We’d fantasised about cycling to Napa Valley long before the first pedal stroke in Whistler. So even though it’s not on the Pacific Coast route we decided to try and find a way to make it work.
This blog post is mainly going to be around our time there but if you’re interested here is the route we planned. Day reports of each section are listed below .
Now back to the wine… 🙂
On arriving in Calistoga, the northern end of the Napa Valley, we were both pretty excited to hit the vineyards – so much so that we went straight to Twomey as it was close to the Napa Bothe State Park. Twomey is part of the Silver Oak vineyard, which is pretty high end, so it was quite amusing parking our loaded bikes outside the cellar door. I’d tried one of their wines before and thought it was pretty average for the price but we went in open minded. We clocked a dedicated Twomey biking section as we waited to sort out our tasting. When they eventually spoke to us and we enquired about the link with biking they were pretty offhand -not the greatest of starts. The lady who was serving us was frankly terrible – just our luck to get her on first tasting – the others servers were much better. The wine continued to be pretty average and we didn’t hang around long. On the plus side they did give us two free wine glasses which was pretty handy as we managed to break one of the Riedel glasses we were carrying from Whistler.
Undeterred we headed to Sterling which is pretty much next door. Neither of us knew much about this vineyard and after seeing the line for the gondolas to get to their raised tasting room we decided against it.
The next one along was Clos Pegase – unfortunately we got there just as they were closing so we couldn’t do the full tasting. However, they took some pity on us and gave us a free taster which was pretty decent.
Unable to get to any more vineyards we checked into the Napa Bothe park. Rather surprisingly it only has one hiker biker spot. This was taken but the nice people at the registration booth gave us a full site, big enough for eight tents, for the hiker biker rate – result 🙂
We’d realised a few days before arriving that Labor Day would make things tricky. With no buses, taxis, shuttles and a reluctance to cycle we hitch hiked a lift into Calistoga. We sampled quite a few wines at the Calistoga Inn in their beautiful garden that day but rather unhelpfully we don’t recall much about them :-). We also managed to secure a high speed lift home in a police car which saved us a long walk. The police officer was great fun and even staged a mock arrest. Picture available on request – it looks a bit to realistic for general web availability 🙂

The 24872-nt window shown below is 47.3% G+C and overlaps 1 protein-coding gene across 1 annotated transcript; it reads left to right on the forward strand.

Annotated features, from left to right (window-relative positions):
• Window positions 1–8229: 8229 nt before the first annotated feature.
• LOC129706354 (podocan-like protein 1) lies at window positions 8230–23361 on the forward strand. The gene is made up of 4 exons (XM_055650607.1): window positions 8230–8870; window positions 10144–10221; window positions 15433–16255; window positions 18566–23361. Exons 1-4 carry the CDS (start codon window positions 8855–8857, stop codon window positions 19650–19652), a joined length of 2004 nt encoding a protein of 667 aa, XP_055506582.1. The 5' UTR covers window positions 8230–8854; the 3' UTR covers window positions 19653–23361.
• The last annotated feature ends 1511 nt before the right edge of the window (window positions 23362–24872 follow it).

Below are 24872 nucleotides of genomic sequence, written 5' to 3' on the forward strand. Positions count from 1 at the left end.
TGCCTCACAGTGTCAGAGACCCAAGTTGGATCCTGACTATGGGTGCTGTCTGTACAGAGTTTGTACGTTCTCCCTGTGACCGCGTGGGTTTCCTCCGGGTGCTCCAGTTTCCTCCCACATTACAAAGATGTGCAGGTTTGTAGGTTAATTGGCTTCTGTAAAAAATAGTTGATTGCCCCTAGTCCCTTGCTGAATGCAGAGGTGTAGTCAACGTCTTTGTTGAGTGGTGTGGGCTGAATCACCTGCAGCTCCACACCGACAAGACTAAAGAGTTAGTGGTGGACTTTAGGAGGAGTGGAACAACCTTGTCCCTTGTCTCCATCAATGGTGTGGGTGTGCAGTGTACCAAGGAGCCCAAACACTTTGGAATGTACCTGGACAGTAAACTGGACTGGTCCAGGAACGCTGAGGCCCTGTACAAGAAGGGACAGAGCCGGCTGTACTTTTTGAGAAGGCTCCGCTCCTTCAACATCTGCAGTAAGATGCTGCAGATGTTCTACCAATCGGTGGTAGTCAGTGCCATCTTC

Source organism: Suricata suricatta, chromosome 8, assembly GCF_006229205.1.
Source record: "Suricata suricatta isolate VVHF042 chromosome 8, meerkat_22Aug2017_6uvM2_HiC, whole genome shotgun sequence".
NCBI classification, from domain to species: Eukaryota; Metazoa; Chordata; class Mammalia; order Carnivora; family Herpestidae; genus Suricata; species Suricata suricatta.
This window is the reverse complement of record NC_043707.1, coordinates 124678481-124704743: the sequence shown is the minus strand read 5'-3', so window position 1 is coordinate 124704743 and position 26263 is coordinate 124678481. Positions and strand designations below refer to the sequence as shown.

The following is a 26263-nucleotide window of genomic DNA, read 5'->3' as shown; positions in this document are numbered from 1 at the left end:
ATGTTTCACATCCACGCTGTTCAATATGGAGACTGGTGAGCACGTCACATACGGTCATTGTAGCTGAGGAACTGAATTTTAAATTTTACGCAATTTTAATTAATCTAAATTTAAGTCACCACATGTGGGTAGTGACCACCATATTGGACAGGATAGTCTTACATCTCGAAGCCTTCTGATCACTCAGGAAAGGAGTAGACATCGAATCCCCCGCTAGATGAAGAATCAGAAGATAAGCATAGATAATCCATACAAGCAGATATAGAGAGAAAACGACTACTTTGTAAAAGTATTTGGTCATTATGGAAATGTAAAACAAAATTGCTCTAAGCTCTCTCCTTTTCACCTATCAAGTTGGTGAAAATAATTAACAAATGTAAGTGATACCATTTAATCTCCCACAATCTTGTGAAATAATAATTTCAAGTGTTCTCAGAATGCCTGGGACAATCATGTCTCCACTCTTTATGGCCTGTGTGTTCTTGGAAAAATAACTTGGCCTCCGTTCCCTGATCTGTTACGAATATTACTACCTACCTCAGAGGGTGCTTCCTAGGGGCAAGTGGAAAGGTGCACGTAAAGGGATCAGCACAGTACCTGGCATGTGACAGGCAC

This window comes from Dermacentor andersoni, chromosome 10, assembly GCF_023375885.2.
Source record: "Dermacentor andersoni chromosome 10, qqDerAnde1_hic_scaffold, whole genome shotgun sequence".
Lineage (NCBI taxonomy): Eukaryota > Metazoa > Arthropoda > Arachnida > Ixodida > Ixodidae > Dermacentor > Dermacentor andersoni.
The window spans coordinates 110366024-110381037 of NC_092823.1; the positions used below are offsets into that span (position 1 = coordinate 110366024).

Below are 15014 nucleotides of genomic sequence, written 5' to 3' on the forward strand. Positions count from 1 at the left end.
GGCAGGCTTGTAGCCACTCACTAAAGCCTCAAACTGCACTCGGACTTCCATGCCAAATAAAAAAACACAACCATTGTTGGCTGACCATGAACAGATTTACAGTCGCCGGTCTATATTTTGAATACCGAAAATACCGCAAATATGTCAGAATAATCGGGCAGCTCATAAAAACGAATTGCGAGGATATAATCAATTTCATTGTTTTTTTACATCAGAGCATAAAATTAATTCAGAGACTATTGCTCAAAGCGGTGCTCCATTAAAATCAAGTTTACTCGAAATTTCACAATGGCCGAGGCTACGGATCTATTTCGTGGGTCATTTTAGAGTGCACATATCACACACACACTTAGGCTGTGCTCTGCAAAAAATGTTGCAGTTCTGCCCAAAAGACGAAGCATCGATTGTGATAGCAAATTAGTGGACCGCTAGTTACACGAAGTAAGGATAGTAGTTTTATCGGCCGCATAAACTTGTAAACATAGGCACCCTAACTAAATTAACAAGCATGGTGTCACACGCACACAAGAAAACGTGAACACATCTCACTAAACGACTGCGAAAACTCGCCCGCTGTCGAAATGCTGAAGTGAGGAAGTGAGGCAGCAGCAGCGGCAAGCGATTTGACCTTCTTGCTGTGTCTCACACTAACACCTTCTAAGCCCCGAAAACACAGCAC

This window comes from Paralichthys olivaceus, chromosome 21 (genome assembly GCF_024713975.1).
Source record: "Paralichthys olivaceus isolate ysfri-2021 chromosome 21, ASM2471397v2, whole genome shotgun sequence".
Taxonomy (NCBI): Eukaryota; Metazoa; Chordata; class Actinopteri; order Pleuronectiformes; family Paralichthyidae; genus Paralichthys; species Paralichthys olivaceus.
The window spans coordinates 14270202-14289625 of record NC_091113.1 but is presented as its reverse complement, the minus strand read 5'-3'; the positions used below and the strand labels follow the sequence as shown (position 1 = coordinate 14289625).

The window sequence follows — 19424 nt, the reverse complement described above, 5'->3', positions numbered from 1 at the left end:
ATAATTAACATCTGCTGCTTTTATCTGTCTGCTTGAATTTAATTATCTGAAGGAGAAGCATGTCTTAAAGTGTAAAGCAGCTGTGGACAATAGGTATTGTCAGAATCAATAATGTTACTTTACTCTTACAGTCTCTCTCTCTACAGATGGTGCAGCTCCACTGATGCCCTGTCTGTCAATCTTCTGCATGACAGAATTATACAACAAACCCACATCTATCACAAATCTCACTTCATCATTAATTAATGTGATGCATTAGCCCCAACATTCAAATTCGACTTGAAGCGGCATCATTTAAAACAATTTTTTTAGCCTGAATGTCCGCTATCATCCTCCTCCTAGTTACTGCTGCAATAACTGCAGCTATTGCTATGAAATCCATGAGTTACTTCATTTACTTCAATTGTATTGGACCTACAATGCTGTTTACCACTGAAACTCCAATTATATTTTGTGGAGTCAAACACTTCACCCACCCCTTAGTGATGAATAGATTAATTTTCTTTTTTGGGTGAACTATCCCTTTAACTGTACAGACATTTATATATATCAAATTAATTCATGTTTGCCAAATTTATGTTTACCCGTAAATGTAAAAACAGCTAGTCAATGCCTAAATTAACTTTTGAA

The following day, a little later than planned we headed to Chateau Montelena. This winery I was extremely excited about as I’d kept a 2001 Cabernet Sauvignon on my shelf for about 3 years. The gardens and grounds were beautiful and the tasting was only $20 per head which was reasonable considering the price of their wines. The servers were very friendly and actually gave us some tips based on the wine we both like – big bold velvety reds. The wines we tried were were all pretty good with the 2008 Cabernet Sauvignon and 2010 Zinfandel standing out. We decided to splash out on an 2004 Cabernet Sauvignon and extremely reasonably priced Zinfandel for back at the campsite.
Having spent a few days in Calistoga we were keen to see the southern end of the valley so we cycled towards Napa. We were both a little ‘wined out’ but decided to head to Ehlers and Darioush – both of which were recommended by Montelena. We’d tried the Ehlers 2010 ‘One Twenty over Eighty’ Cabernet Sauvignon in Calistoga which was excellent. Unfortunately though Ehlers is appointment only so we headed for Darioush.
The Darioush cellar door is very grand and pretty pricey ($40 per head) especially for the cost of the wines they served. You did get some tasty pistachios though :-). We both thought the wines were good but nothing really stood out. We got chating to the hospitality supervisor by chance and this made the experience much more enjoyable. He was a keen cyclist and even went out to check out the bikes. He poured us some Darius 2 which is their flagship red and not available to buy unless your in their club. This was about $220 a bottle and was, unsurprisingly, very nice.
We continued our ride to Napa, cycling past more famous vineyards, but couldn’t face any more wine.
Overall, the detour to Napa was great fun and if anyone is cycling the Pacific Coast route and loves wine I’d definitely recommend it.